Fallowfield, 1990 U.S. Dist. LEXIS at *29-30, *32-33.

 The question then becomes whether in fact the landfill on plaintiff's property continues to cause or threaten environmental damage. The parties vigorously dispute this. Plaintiff's environmental expert stated at deposition that fill from the landfill which sits atop a natural stream is likely contributing uncontrolled runoff to the streams adjacent to the disposal site. The expert further noted that the underground fire at the site is currently burning out of control. In particular, McLaren/Hart Evaluation concluded that "the levels of lead and zinc are of sufficient magnitude to likely produce biological effects and are characteristic of heavily contaminated sediments." Pl. Brief, Exhibit H at 3-4. The McLaren/Hart report concluded that the landfill was contributing lead and zinc to the adjacent wetlands area. Id. at 4.

 The McLaren/Hart Evaluation further noted that "subsurface combustion of organic materials is presently occurring, as evidenced by smoke emitted from the surface over a significant portion of the surface fill. Evidence included smoke originating from blackened holes in the fill surface." Id. at 5. The report stated that as much as one third to one half of the northern portion of the landfill was experiencing unchecked underground fires. Id. Based on its findings, the McLaren Evaluation concluded that the landfill was properly classified as an "open dump" under 40 C.F.R. 257.2 and as a facility violating 40 C.F.R. 257.3.3 through its unpermitted discharge of pollutants into United States waters in violation of the National Pollutant Discharge Elimination System ("NPDES") under § 402 of the Clean Water Act.

 In response, defendants contend that no evidence exists showing that pollutants are fouling any adjacent waters or wetland areas. As support, the Town points to a report completed by Frank A. Jones, an environmental toxicologist retained by defendant. Using data collected by Malcolm Pirnie and McLaren/Hart, two environmental consultants retained by plaintiff, Dr. Jones concluded that the concentrations of toxins at the landfill were not expected to pose a threat to public health even if the property were developed for residential use. See Jones Declaration at 3-4.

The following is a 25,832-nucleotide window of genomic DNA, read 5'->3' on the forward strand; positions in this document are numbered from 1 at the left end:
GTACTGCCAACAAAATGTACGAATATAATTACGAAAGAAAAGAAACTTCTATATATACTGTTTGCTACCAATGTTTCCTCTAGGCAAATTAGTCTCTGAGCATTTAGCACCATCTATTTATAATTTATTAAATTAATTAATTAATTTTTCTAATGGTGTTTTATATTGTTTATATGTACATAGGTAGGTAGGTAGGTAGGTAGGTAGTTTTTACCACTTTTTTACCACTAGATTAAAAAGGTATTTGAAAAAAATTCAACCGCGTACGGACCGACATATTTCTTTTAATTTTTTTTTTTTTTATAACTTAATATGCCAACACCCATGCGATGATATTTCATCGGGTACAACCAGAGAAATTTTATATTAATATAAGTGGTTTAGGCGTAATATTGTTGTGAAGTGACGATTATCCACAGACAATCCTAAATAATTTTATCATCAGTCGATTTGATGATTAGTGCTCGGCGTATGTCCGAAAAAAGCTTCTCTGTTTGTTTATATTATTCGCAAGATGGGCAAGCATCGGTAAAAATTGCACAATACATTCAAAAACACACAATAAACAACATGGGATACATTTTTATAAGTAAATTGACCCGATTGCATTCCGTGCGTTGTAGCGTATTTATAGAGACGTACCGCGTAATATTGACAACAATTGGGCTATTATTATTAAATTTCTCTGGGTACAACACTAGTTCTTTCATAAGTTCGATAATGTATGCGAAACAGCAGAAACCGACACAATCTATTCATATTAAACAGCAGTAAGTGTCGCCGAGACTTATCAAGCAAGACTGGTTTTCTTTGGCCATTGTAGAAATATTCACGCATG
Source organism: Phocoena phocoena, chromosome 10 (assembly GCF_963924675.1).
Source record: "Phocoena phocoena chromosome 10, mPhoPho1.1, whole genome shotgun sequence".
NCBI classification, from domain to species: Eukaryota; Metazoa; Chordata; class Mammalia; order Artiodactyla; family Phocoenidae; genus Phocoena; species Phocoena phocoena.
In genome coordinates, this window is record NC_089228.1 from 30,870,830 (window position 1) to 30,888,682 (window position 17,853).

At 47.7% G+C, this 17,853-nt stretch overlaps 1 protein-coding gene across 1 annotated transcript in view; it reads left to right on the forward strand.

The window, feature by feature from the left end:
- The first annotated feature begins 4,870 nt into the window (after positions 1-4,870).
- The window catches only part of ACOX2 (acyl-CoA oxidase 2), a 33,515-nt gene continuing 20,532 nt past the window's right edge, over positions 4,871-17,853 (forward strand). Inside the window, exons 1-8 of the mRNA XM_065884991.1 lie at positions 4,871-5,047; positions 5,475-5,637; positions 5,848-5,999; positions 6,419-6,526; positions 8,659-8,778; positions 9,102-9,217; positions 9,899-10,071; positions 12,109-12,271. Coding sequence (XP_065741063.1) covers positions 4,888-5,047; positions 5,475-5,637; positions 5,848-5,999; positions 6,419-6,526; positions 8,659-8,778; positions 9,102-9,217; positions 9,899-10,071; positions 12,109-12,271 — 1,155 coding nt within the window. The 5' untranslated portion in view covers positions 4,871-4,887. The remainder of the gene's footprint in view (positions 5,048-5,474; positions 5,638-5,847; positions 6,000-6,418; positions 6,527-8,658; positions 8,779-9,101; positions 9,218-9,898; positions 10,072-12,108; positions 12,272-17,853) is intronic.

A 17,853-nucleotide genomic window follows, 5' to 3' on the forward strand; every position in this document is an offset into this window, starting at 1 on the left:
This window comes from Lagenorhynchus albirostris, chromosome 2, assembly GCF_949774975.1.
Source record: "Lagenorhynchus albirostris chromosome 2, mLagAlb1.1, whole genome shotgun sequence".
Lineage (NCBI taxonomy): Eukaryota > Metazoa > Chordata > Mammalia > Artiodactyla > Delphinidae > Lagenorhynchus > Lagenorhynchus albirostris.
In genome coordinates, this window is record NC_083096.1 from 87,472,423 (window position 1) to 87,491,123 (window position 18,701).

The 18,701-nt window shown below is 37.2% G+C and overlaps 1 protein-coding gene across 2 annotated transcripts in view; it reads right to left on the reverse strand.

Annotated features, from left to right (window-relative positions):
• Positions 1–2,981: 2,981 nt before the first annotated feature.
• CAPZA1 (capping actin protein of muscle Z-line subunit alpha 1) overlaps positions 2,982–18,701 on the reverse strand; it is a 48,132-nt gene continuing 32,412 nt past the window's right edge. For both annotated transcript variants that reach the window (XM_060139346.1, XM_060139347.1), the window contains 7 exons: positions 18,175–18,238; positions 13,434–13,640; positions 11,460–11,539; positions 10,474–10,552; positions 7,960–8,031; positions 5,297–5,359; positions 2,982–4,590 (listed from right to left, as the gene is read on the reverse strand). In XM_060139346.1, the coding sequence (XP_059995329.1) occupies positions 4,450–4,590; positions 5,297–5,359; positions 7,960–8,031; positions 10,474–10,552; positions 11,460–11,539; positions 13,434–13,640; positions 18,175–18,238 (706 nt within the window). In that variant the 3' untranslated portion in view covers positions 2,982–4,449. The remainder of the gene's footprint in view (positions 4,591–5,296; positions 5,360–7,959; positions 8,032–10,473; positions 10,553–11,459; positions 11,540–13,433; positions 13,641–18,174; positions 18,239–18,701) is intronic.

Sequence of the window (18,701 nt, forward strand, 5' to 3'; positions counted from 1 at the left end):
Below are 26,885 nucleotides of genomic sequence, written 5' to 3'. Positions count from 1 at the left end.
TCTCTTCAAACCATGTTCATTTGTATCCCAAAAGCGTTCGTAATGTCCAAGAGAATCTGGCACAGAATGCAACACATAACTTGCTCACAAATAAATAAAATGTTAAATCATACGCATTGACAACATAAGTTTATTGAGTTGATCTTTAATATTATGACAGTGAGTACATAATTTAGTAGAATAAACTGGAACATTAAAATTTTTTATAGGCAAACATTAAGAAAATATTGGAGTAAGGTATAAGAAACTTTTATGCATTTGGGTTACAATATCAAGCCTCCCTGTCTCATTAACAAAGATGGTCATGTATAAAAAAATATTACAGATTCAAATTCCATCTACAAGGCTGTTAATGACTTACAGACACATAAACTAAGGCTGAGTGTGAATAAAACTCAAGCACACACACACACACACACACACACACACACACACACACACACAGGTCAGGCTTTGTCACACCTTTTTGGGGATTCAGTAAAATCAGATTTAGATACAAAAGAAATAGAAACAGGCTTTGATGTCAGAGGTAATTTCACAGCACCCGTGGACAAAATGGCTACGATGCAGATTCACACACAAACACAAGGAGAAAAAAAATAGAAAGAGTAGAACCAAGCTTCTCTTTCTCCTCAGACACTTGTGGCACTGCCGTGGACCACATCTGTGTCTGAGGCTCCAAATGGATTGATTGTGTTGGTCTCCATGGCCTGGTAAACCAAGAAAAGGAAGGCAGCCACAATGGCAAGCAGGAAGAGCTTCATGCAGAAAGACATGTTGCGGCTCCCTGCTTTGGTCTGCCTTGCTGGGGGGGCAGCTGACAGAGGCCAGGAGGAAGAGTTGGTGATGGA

The Jones Report did report higher concentrations of lead and zinc in the landfill stream and wetlands than were present in a northern stream located farther away. It also stated that "the difference in concentrations from sampling locations that 'approximated samples' collected by Malcolm Pirnie and the fact that only a single sample was collected from the landfill stream and wetlands is possibly indicative of an isolated area of elevated lead and zinc in the sediment, but definitely indicates the need for additional sampling before concluding any impacts posed by the site." Id., Geraghty & Miller Risk Evaluation at 2. In his report, Dr. Jones recognized a need for additional data before any firm conclusions could be drawn concerning the leakage of toxins from the landfill into the surrounding stream and wetlands. His report, however, concluded that no adverse impact on wildlife or aquatic life was expected. Id. at 7.

 On the present record, this court cannot say as a matter of law that plaintiff can show no continuing violation of RCRA. Both sides agree that higher levels of lead and zinc are present in the sediment of the landfill stream and wetlands. If the leakage is from the landfill, if those toxins continue to leach into the surrounding soil and water, and if subsurface fires burn unchecked on significant portions of the landfill, plaintiff might indeed prove an ongoing harm. We offer no opinion on any of this. Our function is simply to recognize that landfill's present threat to the surrounding environment, a fact material to plaintiff's claim of a continuing violation of RCRA, is disputed. We must therefore deny defendants' motion for summary judgment on the RCRA claim.

 2. Claim for Injunctive Relief

 The Town also argues that whether or not plaintiff can show a continuing RCRA violation, the record does not support any claim for injunctive relief under either RCRA or CERCLA because no evidence demonstrates an actual or potential threat to human health or the environment exists.

 The Town contends that plaintiff has offered nothing to demonstrate even potential adverse effects on human health or the environment that would tip the balance of equities in favor of the permanent injunction and excavation of the landfill at a cost of some $ 6 million. It maintains that plaintiff's environmental expert relied on monetarily compensable economic harms rather than ...